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A team of researchers from the Department of Energy’s (DOE’s) Lawrence Berkeley (Berkeley Lab)  and Lawrence Livermore (LLNL) national laboratories, as well as from the University of California at Davis, have developed the first-ever end-to-end simulation code to precisely capture the geology and physics of regional earthquakes, and how the shaking impacts buildings. The code will take advantage of exascale supercomputers, the future supercomputers that will be 50 times faster than the US’s most powerful system today. Their work is part of the DOE’s Exascale Computing Project (ECP), a collaborative effort between the DOE’s Office of Science and National Nuclear Security Agency and was recently published in the Institute of Electrical and Electronics Engineers (IEEE) Computer Society’s Computers in Science and Engineering. 

On Monday, November 20th, the Georgia Dome – an 80,000-capacity stadium that opened in 1992 and hosted events in the 1996 Atlanta Olympics, was torn down. More than 2,000kg of explosives were used for the implosion, which took place at 7:30 a.m. , and was covered by the local media. The stadium, which was also the Falcons’ home for the past 25 years, was one of the country’s largest domed stadiums and its construction had cost $214m. It is now replaced by the adjacent, newly erected $1.6 billion Mercedes-Benz Stadium, which opened in August this year.

The Jacques Cartier Bridge, dating back to 1930,   is a steel truss cantilever structure over the St Lawrence River in Montreal, Quebec. Its illumination was the centerpiece of the city’s 375th and Canada’s 150th anniversaries, with 2,800 light fixtures that will light up the lively Old Port every night for the next ten years.  

Construction work in China is taking place at a frenzied pace the last few years, but since all that new infrastructure requires space, in many occasions buildings have to be torn down and residents to move in order to make room for new projects. There are however, dwellings that stand alone like a nail that refuses to be hammered down, the so-called ‘nail houses’, when owners resist dispossession of their land by developers or hold out for better compensations.

New York City, like other older urban communities, is largely serviced by a combined sewer system where storm water and wastewater are carried through a single sewer line to the city’s 14 treatment plants. These facilities can manage and treat all the wastewater produced in the city on a dry weather day (1.3 billion gallons on average) and also have the capacity to clean more than twice the dry weather flows on a rainy day. But during intense precipitation events, the storm water exceeds this capacity and overflows can be discharged into local waterways. In an effort to improve water quality, the city’s Department of Environmental Protection (DEP) is building rain gardens, designed to absorb polluted storm water that would otherwise end up into the sewer system.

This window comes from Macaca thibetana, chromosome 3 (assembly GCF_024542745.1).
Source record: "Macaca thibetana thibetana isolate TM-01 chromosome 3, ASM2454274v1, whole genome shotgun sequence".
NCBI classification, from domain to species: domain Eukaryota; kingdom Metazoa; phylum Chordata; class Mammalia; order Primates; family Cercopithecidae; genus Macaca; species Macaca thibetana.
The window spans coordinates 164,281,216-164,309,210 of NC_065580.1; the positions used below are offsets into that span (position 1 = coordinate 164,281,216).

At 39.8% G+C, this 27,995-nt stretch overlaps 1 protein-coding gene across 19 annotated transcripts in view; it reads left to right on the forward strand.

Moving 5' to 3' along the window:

It was April 4, 2017, when the work of tunneling machine Bertha was complete, breaking through into her disassembly pit and marking the end of the 1.75-mile long State Route 99 (SR 99) tunnel beneath Seattle. Now, the Washington State Department of Transportation released a drone video that shows the ongoing construction work from end-to-end inside the tunnel.

Monday, 06 November 2017 01:00

40 years after Kelly Barnes dam failure

On this day in 1977, a small embankment dam located above Toccoa Falls Bible College in Georgia failed, releasing a wall of water that killed 39 people. This dam failure along with several others in the 1970s brought drastic changes in dam safety, such as the establishment of the National Dam Safety Program and many relevant state programs around the country. There are more than 90,000 dams in the US, out of which more than 15,000 are classified as high-hazard-potential structures, meaning that their failure would likely cause loss of life.

Its construction took 7 more years than originally planned and cost 10 times the initial budget, but it was worth it. Elbphilharmonie – Hamburg’s new concert hall that opened last January, is an architectural gem.

Last Tuesday, October 17th, the Netherlands inaugurated the world’s first 3D-printed concrete bridge, which is primarily meant to be used by cyclists. The bridge, which crosses a canalized river in the southeastern town of Gemert, is made of 800 layers of reinforced, pre-stressed concrete with a steel cable running through it to handle tensile stress. Constructed in Eindhoven by the Technical University of Eindhoven and the Dutch construction company BAM, it is 8 meters long by 3.5 meters wide and it took around three months to put together, while its life cycle is estimated at 30 years at least. “The bridge is not very big, but it was rolled out by a printer, which makes it unique,” Theo Salet, from the Eindhoven University of Technology. The new bridge is part of the Noord-Om project, a new section of ring road around the village of Gemert linking the existing routes N605 and N272, and hundreds of cyclists are expected to ride over it every day.

The Treetop Experience, an elevated walk through Glisselfeld Kloster in Haslev, one of Denmark's preserved forests, is scheduled to open next year. The 600-metre-long treetop walkway, together with a 45-meter-tall observation tower, promises breathtaking 360° views over the forest canopy. 

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